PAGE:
Six weeks out from the upcoming election, Michigan State Trustee Brian Mosallam is making a push to be reelected for a second term after making an appearance on Detroit Free Press investigative reporter ML Elrick's Facebook page. Mosallam’s “no-holds barred” interview lasted over twenty minutes as he discussed a wide variety of issues.
MSU Trustee Brian Mosallam opens up about reelection, Joel Ferguson
On Nov. 3, voters will have the opportunity to choose two new members to serve on the MSU Board of Trustees. Among Mosallam’s top competitors are Democratic candidate Rema Vassar and Republicans Pat O’ Keefe and former state senator Tonya Schuitmaker. Mosallam is looking to fill one of the two seats available on the Board of Trustees as current Trustee Joel Ferguson chose not to run for reelection.
Mosallam is looking to sell voters by showcasing his response to the Larry Nassar scandal that has plagued Michigan State’s campus for the last four years. In his Twitter reelection announcement, multiple survivors, including Rachael Denhollander — the first to publicly speak out about Nassar and his abuse — endorsed Mosallam for a second term.
“I think the main thing here is that in times of crisis, I was tested,” Mosallam said on Elrick’s Facebook Live. “I think when you look at the public positions that I took, I was very critical of the institution. I was the first to meet with survivors to publicly apologize to survivors. I held a town hall where no other trustee showed up but me.”
Despite support from some survivors, Mosallam doesn’t have support from all. In January 2020, Reclaim MSU called for the resignation of all of the legacy Board of Trustees members that remained in their seats, including Mosallam. Reclaim MSU cited the legacy members' lack of response to the atrocities committed by Nassar as well as the Board of Trustees appointment of interim MSU President John Engler who resigned after intense scrutiny from the MSU community.
Ferguson also faced heavy scrutiny for his handling of the Nassar scandal, specifically for his 2018 comments saying, “There’s so many more things going at the university than just this Nassar thing.” Mosallam was asked if there was any fighting behind the scenes with Ferguson during that time.
“What do you think,” Mosallam said on the Facebook Live. “I was infuriated. There are probably a lot of things that I can't say here because it would just inflame the situation. He just inflamed the situation. John Engler inflamed the situation. That's why I decided I'm done with this. I'm coming out to speak publicly of how I really believe. Your lawyers, I don't care if they're there to advise you, but you have to go with your gut on some of these things. I felt we obviously came across as tone-deaf. We came across, obviously, because of Joel's comments as insensitive.”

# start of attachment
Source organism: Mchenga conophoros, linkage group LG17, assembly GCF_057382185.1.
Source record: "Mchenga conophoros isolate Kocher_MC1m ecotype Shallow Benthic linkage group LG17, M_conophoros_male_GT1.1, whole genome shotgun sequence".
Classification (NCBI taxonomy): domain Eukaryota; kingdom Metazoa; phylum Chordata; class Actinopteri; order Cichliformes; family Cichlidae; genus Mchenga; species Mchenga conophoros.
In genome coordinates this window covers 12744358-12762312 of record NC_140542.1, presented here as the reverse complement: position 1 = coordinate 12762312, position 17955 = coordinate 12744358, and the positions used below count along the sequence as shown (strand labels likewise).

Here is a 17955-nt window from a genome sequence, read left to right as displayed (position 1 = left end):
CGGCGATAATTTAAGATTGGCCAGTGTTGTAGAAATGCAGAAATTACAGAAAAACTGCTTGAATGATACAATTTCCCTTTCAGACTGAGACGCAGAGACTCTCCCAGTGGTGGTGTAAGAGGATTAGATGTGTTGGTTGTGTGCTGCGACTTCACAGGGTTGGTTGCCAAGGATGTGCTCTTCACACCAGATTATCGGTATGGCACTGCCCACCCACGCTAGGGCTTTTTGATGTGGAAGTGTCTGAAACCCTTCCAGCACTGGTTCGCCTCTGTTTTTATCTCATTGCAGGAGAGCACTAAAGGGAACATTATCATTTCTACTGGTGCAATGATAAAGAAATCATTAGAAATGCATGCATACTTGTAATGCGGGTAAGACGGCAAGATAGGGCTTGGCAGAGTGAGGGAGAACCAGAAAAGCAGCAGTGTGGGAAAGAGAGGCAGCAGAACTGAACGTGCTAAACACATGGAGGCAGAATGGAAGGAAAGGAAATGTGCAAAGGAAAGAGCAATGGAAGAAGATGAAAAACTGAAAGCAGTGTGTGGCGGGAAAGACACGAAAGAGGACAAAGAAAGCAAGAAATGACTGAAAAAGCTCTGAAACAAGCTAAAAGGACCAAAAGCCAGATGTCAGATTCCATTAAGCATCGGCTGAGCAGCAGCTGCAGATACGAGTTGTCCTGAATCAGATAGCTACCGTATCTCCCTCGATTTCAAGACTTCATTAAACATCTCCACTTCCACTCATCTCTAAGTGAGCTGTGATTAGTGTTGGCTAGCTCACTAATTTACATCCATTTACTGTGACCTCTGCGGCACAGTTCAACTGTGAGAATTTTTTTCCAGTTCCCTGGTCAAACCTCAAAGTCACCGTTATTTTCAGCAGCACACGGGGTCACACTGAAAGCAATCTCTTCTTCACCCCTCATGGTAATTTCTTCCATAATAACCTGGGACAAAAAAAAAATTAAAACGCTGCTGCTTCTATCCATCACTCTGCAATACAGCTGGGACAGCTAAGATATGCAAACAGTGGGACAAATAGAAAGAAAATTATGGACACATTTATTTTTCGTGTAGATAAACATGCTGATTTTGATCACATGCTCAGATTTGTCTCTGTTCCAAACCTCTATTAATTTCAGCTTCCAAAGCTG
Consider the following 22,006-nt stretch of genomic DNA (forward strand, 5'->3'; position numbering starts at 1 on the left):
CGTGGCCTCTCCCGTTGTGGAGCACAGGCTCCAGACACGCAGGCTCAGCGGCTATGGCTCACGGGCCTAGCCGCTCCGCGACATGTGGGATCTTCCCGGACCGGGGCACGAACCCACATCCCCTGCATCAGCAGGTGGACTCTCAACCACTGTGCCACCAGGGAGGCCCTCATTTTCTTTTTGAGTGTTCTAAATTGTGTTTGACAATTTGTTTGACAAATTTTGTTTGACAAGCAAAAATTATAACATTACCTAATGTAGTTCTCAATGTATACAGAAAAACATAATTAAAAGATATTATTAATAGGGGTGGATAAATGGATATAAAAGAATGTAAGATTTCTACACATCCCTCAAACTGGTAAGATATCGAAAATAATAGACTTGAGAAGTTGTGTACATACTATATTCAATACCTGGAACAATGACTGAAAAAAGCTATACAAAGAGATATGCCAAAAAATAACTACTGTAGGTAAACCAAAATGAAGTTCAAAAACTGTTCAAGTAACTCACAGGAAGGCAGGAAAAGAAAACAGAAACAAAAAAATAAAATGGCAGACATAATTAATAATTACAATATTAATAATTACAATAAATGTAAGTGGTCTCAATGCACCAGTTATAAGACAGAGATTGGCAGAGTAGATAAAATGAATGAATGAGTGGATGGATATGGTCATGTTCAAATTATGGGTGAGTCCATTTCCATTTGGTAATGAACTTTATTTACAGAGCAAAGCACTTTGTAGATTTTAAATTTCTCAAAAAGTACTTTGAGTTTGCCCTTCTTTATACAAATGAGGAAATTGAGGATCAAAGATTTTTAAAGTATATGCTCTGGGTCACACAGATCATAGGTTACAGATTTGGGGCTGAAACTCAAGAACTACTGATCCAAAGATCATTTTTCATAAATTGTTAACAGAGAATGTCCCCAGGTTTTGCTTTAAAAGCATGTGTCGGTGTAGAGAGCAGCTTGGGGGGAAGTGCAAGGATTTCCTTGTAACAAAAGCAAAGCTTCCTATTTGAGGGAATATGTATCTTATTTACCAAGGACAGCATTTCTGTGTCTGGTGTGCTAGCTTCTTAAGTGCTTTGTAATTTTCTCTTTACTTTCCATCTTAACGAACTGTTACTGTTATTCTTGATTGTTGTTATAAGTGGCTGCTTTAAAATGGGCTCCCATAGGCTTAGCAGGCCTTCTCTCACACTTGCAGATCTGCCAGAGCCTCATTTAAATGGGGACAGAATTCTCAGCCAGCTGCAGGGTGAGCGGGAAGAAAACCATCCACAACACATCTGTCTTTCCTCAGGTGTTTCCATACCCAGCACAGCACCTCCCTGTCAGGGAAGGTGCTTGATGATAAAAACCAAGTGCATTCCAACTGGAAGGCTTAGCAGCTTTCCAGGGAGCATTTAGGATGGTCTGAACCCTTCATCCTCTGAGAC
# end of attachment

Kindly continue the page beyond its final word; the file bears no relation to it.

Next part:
Mosallam also expressed extreme distaste for a 2018 article from ESPN that accused the Michigan State Athletic Department and its two biggest coaches at the time — Mark Dantonio and Tom Izzo — of covering up sexual assault allegations on their individual athletic teams.
"I even declined an interview with ESPN Outside the Lines because I was disgusted with what they did with putting Coaches Izzo and Dantonio, two fine men, next to that pedophile,” Mosallam said.
“Trying to make the correlation on some of those things, you can make an argument, but I think throwing their picture up next to him, I thought was in poor taste," he said. "That was the issue that I had more than anything.”
Mosallam also spoke about his plans for Michigan State moving forward, including his reluctance to discuss a tuition reduction due to online learning.
“The degree still says Michigan State,” Mosallam said. “They're still being taught by Michigan State instructors. Our job is to provide an education, 75% of the classes are already online. If there's any claims for any type of tuition reduction, it will be those that are losing lab time, research time within the labs. At the end of the day, we're an academic institution where most of these things are being done virtually any way.”
As football appears to be returning in October, Mosallam approved of its return, but not of its handling from a public relations standpoint.
“I think that the radio silence bundled with the PR piece of it I didn't like,” Mosallam said. “I thought that the diligence on the medical part, the medical task force put in place, the infrastructure they built for the extra testing, and the protocols that are in place are very impressive. Our president is an infectious disease doctor who has full confidence in their process, and he came back very supportive of it, which I support, especially being a former player.”